But Raúl, unlike Fidel, is a realist. He knows that the system does not work and that the steps he has taken, especially the opening to the United States, have unleashed expectations of change and a better standard of living. Cuban society is evolving fast, even as the political leadership remains as stodgy as a government-supplied lunch. In the medium term, something will have to give.

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CUBA: RAÚL CLARIFIES THE LACK OF CLARITY ON FUTURE

By Fulton Armstrong

AULA Blog, April 21, 2016

Original Article: Clarity on Lack of Clarity

The report that Cuban President Raúl Castro delivered to the 7th Party Congress last weekend walked a tightrope between pressing harder for change – embracing the importance of the small, emerging private sector – and reassuring party conservatives that the basic tenets of the revolution will not be touched.  He reiterated his commitment to step down in 2018 and promote younger cadre, but he left unclear what he proposes the Cuban system look like in the future.  He defended his decision to normalize relations with the United States, but used Washington’s continuation of the embargo and “democracy promotion” and immigration policies as a rationale for not letting down the Party’s guard.  Among key points:

On Conceptualización.  Castro said this Congress was basically to give “confirmation and continuity” to policies set five years ago to update Cuba’s economic and social model,  but it kicks off a process of consensus-building around a conceptualización, which he said “outlines the theoretical bases and essential characteristics of the economic and social model that we aim for as result of the updating process.”  Private property is a major topic, and Raúl sought to reassure the party that respect for it does not mean – “in the slightest bit” – a return to capitalism.

On reforms approved previously.  The road has been difficult, he said, held back by “an obsolete mentality that gives rise to an attitude of inertia and an absence of confidence in the future.”  He referred to the foot-draggers as “having feelings of nostalgia for other, less-complicated moments in the revolutionary process,” such as when the USSR and socialist camp existed.  But he insisted that the reforms have continued advancing at a steady pace – “without hurry but without pause.”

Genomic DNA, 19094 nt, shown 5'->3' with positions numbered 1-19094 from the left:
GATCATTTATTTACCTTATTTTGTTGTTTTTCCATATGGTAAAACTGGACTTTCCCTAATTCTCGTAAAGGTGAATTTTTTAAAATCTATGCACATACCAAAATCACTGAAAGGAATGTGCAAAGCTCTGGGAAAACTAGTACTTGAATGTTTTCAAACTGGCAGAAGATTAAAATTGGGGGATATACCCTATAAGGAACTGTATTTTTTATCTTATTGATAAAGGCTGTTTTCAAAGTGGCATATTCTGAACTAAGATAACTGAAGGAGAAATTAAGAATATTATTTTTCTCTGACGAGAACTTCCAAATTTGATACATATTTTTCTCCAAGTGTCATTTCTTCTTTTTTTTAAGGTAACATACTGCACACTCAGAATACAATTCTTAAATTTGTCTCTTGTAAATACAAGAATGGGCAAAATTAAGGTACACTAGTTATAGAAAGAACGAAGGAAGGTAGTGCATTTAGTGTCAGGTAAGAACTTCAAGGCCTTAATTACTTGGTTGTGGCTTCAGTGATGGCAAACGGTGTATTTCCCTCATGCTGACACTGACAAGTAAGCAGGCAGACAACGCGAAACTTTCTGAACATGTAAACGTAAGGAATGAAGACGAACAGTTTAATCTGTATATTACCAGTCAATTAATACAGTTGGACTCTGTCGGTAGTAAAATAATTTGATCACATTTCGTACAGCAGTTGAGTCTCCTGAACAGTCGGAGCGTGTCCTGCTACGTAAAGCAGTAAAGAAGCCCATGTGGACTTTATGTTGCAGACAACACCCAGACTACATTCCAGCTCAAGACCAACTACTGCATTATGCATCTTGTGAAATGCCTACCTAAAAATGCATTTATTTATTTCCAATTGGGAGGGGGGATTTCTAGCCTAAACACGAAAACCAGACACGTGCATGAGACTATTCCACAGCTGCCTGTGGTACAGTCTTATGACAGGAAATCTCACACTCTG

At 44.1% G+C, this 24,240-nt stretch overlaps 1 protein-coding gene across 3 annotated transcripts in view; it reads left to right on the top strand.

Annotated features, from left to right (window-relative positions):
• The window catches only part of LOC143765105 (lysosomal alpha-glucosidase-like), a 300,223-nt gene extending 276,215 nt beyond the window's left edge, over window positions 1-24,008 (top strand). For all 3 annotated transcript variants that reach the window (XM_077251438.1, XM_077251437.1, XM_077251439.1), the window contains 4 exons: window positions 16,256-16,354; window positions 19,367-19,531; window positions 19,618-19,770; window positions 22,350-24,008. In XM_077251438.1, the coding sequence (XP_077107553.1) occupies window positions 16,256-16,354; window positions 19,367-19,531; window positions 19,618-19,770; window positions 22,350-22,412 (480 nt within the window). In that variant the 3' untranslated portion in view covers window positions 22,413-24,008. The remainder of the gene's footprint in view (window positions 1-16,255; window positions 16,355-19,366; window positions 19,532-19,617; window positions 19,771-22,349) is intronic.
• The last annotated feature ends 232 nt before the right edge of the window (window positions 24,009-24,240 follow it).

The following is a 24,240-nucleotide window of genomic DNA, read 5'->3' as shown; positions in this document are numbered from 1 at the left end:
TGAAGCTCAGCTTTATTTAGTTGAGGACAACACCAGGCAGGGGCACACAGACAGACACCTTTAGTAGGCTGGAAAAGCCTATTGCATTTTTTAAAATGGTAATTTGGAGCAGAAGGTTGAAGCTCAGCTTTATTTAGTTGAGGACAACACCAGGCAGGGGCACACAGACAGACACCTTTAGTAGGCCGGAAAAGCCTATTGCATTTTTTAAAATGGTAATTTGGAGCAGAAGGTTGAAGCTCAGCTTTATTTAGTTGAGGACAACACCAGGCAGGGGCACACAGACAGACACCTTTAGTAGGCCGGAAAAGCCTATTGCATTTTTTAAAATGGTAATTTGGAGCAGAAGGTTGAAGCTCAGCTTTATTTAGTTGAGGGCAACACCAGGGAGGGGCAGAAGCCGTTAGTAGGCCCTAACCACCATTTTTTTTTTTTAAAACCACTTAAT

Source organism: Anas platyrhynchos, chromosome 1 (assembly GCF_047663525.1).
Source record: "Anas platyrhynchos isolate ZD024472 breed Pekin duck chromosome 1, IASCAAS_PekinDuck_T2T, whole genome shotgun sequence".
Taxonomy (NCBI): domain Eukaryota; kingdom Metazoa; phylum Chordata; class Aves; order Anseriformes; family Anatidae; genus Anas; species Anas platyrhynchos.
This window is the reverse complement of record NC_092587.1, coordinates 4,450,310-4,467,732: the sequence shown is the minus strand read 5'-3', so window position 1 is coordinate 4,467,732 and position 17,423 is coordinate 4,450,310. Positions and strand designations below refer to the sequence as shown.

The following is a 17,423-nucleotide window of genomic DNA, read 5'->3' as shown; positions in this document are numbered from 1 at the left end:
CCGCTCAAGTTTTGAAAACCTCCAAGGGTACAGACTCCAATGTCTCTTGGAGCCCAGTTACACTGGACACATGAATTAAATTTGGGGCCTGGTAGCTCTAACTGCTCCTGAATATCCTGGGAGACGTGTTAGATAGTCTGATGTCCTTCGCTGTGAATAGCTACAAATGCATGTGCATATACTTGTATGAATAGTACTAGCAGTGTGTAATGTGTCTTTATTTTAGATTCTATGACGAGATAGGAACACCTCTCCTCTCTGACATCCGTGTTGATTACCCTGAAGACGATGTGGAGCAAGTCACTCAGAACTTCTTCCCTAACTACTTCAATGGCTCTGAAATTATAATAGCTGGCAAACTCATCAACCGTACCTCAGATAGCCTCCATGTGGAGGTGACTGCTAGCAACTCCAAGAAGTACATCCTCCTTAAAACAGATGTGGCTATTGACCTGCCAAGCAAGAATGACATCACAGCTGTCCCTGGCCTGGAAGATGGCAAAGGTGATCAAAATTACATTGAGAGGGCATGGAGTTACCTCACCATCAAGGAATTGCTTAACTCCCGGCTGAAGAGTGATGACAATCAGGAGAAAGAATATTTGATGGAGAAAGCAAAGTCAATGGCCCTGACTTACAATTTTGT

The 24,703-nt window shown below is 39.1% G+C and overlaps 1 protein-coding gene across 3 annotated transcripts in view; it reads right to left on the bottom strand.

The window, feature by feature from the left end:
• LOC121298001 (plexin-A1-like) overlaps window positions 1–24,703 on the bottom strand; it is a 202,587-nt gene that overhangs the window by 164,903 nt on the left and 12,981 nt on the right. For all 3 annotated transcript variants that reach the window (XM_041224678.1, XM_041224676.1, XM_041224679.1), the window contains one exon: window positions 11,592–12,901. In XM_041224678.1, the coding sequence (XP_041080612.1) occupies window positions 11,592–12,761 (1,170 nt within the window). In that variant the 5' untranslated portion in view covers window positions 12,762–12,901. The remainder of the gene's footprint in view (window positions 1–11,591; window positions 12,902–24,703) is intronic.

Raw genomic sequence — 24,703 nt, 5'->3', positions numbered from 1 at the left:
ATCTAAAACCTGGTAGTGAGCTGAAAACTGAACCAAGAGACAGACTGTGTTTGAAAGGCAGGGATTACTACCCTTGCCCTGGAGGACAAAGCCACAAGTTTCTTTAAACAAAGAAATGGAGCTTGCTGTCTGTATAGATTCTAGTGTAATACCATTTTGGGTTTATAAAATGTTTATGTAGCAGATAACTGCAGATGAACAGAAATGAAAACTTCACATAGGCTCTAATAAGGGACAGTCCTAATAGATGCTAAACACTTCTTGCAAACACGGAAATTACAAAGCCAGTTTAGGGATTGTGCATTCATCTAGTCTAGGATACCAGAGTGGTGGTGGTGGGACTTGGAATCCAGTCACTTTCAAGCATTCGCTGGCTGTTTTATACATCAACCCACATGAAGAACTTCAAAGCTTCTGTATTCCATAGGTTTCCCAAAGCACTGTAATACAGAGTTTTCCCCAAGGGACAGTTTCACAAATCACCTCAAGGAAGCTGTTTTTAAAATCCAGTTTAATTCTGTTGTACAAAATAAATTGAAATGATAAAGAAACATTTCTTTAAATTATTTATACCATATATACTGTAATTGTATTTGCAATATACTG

On upcoming reforms.  Castro talked more about what will not happen rather than any new vision.  He firmly ruled out “shock therapies,” and he said that “neoliberal formulas” to privatize state assets and health, education, and social security services “will never be applied in Cuban socialism.”  Economic policies can in no case break with the “ideals of equality and justice of the revolution.”  But he confirmed that one of the potentially most disruptive reforms – unifying currencies and exchange rates – must be done as soon as possible to resolve and many distortions.  On foreign investment, he called on the party “to leave behind archaic prejudices about foreign investment and to continue to advance resolutely in preparing, designing, and establishing new businesses.”

On Cuba’s economic model.  Castro acknowledged “the introduction of the rules of supply and demand” and claimed they didn’t contradict the principle of planning, citing the examples of China and Vietnam.  “Recognizing [the role of] the market in the functioning of our socialist economy,” Castro said, does not imply that the party, government, and mass organizations stand by and watch abuses occur.

On private and state enterprises.  He said the “non-state sector” – which includes “medium, small, and micro-enterprises” – is providing very important goods and services, and expressed hope for its success.  This sector will continue to grow, he said, “within well-defined limits and [will] constitute a complementary element of the country’s economic framework.”  Castro also called for greater reform efforts to strengthen the role of – and, simultaneously, the autonomy of – state companies, telling managers to overcome “the habit of waiting for instructions from above.”    He noted that the creation of cooperatives outside agriculture “continues in its experimental phase,” with some achievements and shortfalls.

On U.S. policies and intentions.  Castro criticized Washington’s efforts to drive political change in Cuba, which he called “a perverse strategy of political-ideological subversion against the very essence of the revolution and Cuban culture, history, and values.”  He said, “We are neither naive nor ignorant of the desires of powerful external forces that are betting on what they call the ‘empowerment’ of non-state forms of management as a way of generating agents of change in hopes of ending the revolution and socialism in Cuba by other means.” Castro said that U.S. officials recognize the failure of past policy toward Cuba but “do not hide that the goals remain the same and only the means are being modified.”